Thursday, February 22, 2007
HBSC's bombshell (if you call a drunk getting a DUI a bombshell) from two weeks ago is still being felt across mortgage lenders. Fieldstone (FICC) (who is a tenant in a TIC deal I reviewed a year and a half ago) agreed to be bought this week by a company called Credit-Based Asset Servicing and Securitization, LLC, and its price doubled in a day. The stock went from $2.50 to $5.00, but is off its 52-week high of $12.64. Another mortgage lender, Novastar Financial (NFI), lost half its vaue from Tuesday ($18) to Wednesday ($9) when it said it expects no taxable income for five years. The mortgage REITs are known for their high dividends, with yields of 10% or more not unusual. The yields are increasing as prices fall, but beware because I would not count on the dividends staying at current levels.
Friday, February 16, 2007
I love this website. It's been up for about a year and just keeps getting better. The Wall Street Journal had an article on it this week and cited wild fluctuations in its valuations. In my neighborhood it's accurate within the 5% margin of error, from what I have seen.
Thursday, February 15, 2007
The big banks that bought packaged subprime loans are now putting them back to the mortgage companies that originated the loans. As a condition to buying the loans, banks had the option to sell back ("put") the loans to the originator if the loans defaulted. This puts the risk on the seller not the buyer.
The mortgage companies must not have read that paragraph in sales contract. They would have been prudent not frivolous in making the "no income verification" loans to people with low credit scores if they expected to ever see the loans again. One company, ResMae Mortgage Company, had to declare bankruptcy this week when it had to buy back $308 million of crap mortgages it sold.
Not to get political (this is being a realist) but the finance companies were big promoters of the bankruptcy law that was passed two years ago. I hope the bankruptcy court is tough on these companies because ResMae is not going to be the only one going under. These companies had retarded lending practices and their stupidity was confirmed by their acceptance of the put option on the garbage loans they originated and sold. The court should have no mercy.
Tuesday, February 13, 2007
One lender stops making piggyback loans. All the others will now stop. The real estate market bubble is over. I am not a banker, but I would think a piggyback loan in today's market is less risky than one made when home prices hitting new highs every month. This was so predictable. The real estate bubble was finance driven and the crash, recession, pullback, slowdown or whatever adjective you choose will be finance driven.
Monday, February 12, 2007
I have been reviewing tenant in common deals since 2003. I just reviewed the second program where the Syndicated Acquisition Price (the price of the property plus all the costs of the tenant in common offering and property acquisition) was less than the appraised value. This sounds like simple, but few deals have an appraised value greater than the all-in cost of the property. An appraised value is not tangible, but its positive for that deal.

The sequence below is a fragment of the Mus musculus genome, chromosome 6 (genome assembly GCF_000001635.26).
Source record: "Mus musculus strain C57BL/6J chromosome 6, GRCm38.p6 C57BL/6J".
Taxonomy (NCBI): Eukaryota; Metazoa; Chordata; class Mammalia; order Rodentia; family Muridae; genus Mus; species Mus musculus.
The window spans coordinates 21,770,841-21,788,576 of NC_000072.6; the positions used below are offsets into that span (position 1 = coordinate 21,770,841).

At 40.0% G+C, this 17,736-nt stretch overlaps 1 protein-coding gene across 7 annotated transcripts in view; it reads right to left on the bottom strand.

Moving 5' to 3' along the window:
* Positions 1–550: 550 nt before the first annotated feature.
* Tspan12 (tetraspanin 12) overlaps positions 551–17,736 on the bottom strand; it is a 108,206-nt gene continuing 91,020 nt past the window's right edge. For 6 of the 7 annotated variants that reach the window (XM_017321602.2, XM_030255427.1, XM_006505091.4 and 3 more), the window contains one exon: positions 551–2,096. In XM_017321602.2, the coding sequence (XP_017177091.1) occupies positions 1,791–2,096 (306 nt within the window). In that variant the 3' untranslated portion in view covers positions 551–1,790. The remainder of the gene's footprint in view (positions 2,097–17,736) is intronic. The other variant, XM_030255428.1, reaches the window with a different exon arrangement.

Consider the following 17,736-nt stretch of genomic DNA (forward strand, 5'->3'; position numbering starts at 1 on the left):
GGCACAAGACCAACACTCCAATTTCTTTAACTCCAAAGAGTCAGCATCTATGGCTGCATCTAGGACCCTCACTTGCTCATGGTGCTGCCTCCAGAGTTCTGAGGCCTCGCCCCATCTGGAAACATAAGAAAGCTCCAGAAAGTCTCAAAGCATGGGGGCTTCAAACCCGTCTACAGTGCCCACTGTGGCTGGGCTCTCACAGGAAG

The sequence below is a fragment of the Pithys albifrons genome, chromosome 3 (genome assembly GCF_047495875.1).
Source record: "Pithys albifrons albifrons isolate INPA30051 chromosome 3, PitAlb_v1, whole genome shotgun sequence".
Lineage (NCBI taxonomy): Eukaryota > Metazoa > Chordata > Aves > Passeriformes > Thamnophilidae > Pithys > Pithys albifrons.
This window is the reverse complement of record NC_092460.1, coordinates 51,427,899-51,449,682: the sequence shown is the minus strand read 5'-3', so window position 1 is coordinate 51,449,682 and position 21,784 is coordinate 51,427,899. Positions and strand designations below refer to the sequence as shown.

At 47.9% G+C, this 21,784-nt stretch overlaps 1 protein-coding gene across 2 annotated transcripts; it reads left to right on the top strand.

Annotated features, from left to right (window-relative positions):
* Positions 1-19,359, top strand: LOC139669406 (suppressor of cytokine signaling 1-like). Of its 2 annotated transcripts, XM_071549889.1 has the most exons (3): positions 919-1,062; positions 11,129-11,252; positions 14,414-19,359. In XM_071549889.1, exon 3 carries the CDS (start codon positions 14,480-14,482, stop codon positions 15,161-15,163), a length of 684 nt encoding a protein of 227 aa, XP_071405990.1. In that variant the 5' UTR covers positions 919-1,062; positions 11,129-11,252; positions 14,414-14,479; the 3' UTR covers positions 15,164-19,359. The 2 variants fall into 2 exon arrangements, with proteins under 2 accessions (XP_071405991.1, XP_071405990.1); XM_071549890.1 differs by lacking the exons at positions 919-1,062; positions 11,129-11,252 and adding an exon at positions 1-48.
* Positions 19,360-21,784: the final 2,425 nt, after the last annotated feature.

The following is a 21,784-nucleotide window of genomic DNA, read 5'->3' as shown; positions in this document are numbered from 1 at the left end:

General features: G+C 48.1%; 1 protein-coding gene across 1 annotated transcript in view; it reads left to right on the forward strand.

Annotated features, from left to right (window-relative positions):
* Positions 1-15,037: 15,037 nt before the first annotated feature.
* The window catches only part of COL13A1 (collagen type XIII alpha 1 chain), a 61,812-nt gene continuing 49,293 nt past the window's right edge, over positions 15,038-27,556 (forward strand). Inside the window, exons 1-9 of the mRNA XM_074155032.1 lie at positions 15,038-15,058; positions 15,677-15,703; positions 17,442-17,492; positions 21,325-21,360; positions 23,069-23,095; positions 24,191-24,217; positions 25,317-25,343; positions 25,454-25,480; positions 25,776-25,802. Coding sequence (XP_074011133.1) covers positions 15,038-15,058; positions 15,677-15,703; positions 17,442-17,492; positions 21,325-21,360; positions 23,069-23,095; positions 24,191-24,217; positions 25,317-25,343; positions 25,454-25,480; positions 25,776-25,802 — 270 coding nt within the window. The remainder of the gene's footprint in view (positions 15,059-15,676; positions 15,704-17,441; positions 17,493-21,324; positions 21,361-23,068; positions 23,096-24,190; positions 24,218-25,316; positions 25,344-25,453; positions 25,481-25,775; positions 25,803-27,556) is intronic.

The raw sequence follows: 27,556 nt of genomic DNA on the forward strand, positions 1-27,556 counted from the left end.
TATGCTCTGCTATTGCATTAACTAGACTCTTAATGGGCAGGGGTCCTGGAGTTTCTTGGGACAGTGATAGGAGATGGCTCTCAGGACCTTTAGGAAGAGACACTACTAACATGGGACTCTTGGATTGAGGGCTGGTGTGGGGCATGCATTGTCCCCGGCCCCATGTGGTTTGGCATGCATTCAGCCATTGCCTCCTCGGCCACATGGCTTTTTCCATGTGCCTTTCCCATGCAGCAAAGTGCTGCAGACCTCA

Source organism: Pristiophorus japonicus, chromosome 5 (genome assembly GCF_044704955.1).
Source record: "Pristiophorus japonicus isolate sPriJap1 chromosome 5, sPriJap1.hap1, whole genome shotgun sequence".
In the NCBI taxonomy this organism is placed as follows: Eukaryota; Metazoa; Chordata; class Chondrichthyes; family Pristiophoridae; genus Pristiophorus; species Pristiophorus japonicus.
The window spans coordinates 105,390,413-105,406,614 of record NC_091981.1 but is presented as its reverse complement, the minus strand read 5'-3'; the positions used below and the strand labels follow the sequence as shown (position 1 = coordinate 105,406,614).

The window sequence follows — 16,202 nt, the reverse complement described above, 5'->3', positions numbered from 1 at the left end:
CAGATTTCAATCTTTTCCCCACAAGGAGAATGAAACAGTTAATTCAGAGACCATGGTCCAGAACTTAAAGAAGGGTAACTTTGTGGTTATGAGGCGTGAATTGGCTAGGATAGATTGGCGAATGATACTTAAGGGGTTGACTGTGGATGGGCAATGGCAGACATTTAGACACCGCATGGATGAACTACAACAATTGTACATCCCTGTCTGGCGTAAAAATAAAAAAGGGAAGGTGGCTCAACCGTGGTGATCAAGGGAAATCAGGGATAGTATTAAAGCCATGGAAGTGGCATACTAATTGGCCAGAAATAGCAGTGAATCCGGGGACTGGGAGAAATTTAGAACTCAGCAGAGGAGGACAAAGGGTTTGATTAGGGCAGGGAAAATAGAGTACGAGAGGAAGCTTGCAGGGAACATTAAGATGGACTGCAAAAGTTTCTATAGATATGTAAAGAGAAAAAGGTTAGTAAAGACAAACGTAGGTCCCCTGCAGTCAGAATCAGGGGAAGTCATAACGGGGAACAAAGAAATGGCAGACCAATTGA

A highly leveraged condo developer with too much exposure in Florida is in trouble. That's a surprise. This gaffe jumped out at me:
By some measures, analysts said, WCI has underperformed other builders in recent years. Its troubles have been exacerbated by its heavy exposure to Florida, where an oversupplied condo market has pushed down prices and sales. WCI expects to report a loss in the fourth quarter partly because of higher-than-expected defaults in some of its condo towers. Defaults and cancellations exceeded the total number of orders WCI received for homes in the fourth quarter. (emphasis added) Moreover, the company is more heavily leveraged than many other builders.Without looking at a balance sheet or income statement, I'm curious what options WCI has.
Sunday, February 11, 2007
Two frustrations this weekend. The family went to Islands for lunch on Saturday. I like the food but the place drives me nuts. What happened to plates? All its burgers are served in baskets. WTF? And it never has enough napkins on the table. Would it be that unprofitable to have a napkin dispenser on table. Throughout the whole meal we bug the waitress for plates and napkins. I am too old to eat a meal out of a basket. It is so annoying. If I want to fight through a meal I'll go to Souplantation.
The second frustration was at JC Penny's, where we went for a few items. Penny's gave up the traditional registers in each department several years ago for centralized Customer Service checkout counters. What a mess, it takes forever. We were at the front of a line and waited ten minutes. The Customer Service counter had FOUR registers working. It took that long for the people in front of us to make their purchases. This has happened before at several Penny's locations. Penny's needs to be more like Costco where people get checked out fast.